Intermittent Preventive Therapy in Pregnancy and Incidence of Low Birth Weight in Malaria-Endemic Countries.

Related Articles Intermittent Preventive Therapy in Pregnancy and Incidence of Low Birth Weight in Malaria-Endemic Countries. Am J Public Health. 2018 Jan 18;:e1-e8 Authors: Cates JE, Westreich D, Unger HW, Bauserman M, Adair L, Cole SR, Meshnick S, Rogerson SJ, Maternal Malaria and Malnutrition (M3) Initiative Abstract OBJECTIVES: To estimate the impact of hypothetical antimalarial and nutritional interventions (which reduce the prevalence of low midupper arm circumference [MUAC]) on the incidence of low birth weight (LBW). METHODS: We analyzed data from 14 633 pregnancies from 13 studies conducted across Africa and the Western Pacific from 1996 to 2015. We calculated population intervention effects for increasing intermittent preventive therapy in pregnancy (IPTp), full coverage with bed nets, reduction in malaria infection at delivery, and reductions in the prevalence of low MUAC. RESULTS: We estimated that, compared with observed IPTp use, administering 3 or more doses of IPTp to all women would decrease the incidence of LBW from 9.9% to 6.9% (risk difference = 3.0%; 95% confidence interval = 1.7%, 4.0%). The intervention effects for eliminating malaria at delivery, increasing bed net ownership, and decreasing low MUAC prevalence were all modest. CONCLUSIONS: Increasing IPTp uptake to at least 3 doses could decrease the incidence of LBW in malaria-endemic countries. The impact of IPTp on LBW was greater than the effect of prevention of malaria, consistent with a nonmalarial effect of IPTp, measurement error, or selection bias. (Am J Public Health. Published online ahead of print January 18, 2018: e1-e8. doi:10.2105/AJPH.2017.304251). PMID: 29346002 [PubMed - as supplied by publisher]

The Pharmacological Management of Metabolic Syndrome.

Related Articles The Pharmacological Management of Metabolic Syndrome. Expert Rev Clin Pharmacol. 2018 Jan 18;: Authors: Rask Larsen J, Dima L, Correll CU, Manu P Abstract Introduction The metabolic syndrome includes a constellation of several well-established risk factors, which need to be aggressively treated in order to prevent overt type 2 diabetes and cardiovascular disease. While recent guidelines for the treatment of individual components of the metabolic syndrome focus on cardiovascular benefits as resulted from clinical trials, specific recent recommendations on the pharmacological management of metabolic syndrome are lacking. The objective of present paper was to review the therapeutic options for metabolic syndrome and its components, the available evidence related to their cardiovascular benefits, and to evaluate the extent to which they should influence the guidelines for clinical practice. Areas covered: A Medline literature search was performed to identify clinical trials and meta-analyses related to the therapy of dyslipidemia, arterial hypertension, glucose metabolism and obesity published in the past decade. Expert commentary: Our recommendation for first-line pharmacological are statins for dyslipidemia, renin-angiotensin-aldosteron system inhibitors for arterial hypertension, metformin or sodium/glucose cotransporter 2 inhibitors or glucagon-like peptide 1 receptor agonists (GLP-1RAs) for glucose intolerance, and the GLP-1RA liraglutide for achieving body weight and waist circumference reduction. PMID: 29345505 [PubMed - as supplied by publisher]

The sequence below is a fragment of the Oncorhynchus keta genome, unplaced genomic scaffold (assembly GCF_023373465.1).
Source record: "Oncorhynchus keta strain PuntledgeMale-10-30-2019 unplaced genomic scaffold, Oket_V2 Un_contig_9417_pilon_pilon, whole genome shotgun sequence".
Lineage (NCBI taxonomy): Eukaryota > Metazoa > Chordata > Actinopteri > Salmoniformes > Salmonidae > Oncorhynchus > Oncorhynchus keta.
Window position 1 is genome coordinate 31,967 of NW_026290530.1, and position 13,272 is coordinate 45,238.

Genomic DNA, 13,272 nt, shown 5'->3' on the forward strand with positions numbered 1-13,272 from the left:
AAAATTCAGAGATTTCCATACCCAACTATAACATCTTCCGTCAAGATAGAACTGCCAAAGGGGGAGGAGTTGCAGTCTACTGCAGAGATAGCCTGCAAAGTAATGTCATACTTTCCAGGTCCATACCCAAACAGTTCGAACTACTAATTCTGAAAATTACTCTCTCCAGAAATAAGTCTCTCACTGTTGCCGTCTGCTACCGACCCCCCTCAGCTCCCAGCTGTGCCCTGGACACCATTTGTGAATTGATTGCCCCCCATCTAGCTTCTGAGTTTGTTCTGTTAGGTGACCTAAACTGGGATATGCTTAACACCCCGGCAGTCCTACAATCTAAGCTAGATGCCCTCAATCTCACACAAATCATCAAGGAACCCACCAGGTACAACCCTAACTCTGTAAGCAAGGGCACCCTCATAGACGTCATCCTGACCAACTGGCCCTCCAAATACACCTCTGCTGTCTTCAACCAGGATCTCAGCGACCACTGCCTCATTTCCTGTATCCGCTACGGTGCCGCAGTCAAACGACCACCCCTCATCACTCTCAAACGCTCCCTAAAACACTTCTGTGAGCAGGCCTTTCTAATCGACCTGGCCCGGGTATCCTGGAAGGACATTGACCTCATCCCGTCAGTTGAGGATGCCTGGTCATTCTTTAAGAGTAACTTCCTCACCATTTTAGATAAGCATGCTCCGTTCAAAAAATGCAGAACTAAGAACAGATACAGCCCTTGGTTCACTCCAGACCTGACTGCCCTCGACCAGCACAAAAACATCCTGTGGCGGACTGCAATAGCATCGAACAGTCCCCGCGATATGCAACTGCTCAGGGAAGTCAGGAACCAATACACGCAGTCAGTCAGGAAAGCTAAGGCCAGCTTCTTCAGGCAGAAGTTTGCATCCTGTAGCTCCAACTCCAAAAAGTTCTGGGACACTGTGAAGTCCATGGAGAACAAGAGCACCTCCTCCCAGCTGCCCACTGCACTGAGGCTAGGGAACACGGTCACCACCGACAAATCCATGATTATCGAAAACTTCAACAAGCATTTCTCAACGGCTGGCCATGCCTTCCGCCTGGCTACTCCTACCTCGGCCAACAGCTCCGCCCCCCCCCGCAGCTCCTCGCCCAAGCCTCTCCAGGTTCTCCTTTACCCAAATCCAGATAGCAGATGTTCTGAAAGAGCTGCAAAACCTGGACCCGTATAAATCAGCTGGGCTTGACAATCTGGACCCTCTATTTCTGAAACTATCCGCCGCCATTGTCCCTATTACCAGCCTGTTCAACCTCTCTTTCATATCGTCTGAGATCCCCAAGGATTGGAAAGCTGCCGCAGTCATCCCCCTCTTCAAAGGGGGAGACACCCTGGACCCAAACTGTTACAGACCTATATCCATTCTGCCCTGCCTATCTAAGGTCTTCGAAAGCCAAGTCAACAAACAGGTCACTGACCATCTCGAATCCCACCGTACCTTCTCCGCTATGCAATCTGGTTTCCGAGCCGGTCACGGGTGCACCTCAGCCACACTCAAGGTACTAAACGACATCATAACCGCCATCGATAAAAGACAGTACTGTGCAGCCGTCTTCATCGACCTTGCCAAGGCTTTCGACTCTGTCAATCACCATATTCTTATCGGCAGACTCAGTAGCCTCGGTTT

Poly(glycidol) Coating on Ultrahigh Molecular Weight Polyethylene for Reduced Biofilm Growth.

Related Articles Poly(glycidol) Coating on Ultrahigh Molecular Weight Polyethylene for Reduced Biofilm Growth. ACS Appl Mater Interfaces. 2018 Jan 18;: Authors: Lockhart JN, Spoonmore TJ, McCurdy MW, Rogers BR, Guelcher SA, Harth E Abstract Semibranched poly(glycidol) (PG-OH) and poly(glycidol allylglycidyl ether) (PG-Allyl) coatings were formed on ultrahigh molecular weight polyethylene (UMWPE) in a unique two-step process which included radiation of UHMWPE followed by grafting of PG-OH or PG-Allyl to the surface via free radical cross-linking. Resulting surfaces were extensively characterized by FTIR-ATR, XPS, fluorescent microscopy, and contact goniometry. The performance was evaluated using the most prominent biofilm-forming bacteria Staphylococcus aureus for 24 and 48 h. The PG-Allyl coating demonstrated a 3 log reduction in biofilm growth compared to noncoated control, demonstrating a promising potential to inhibit adherence and colonization of biofilm-forming bacteria that often develop into persistent infections. PMID: 29345453 [PubMed - as supplied by publisher]

The effect of diuresis on extravascular lung water and pulmonary function in acute decompensated heart failure.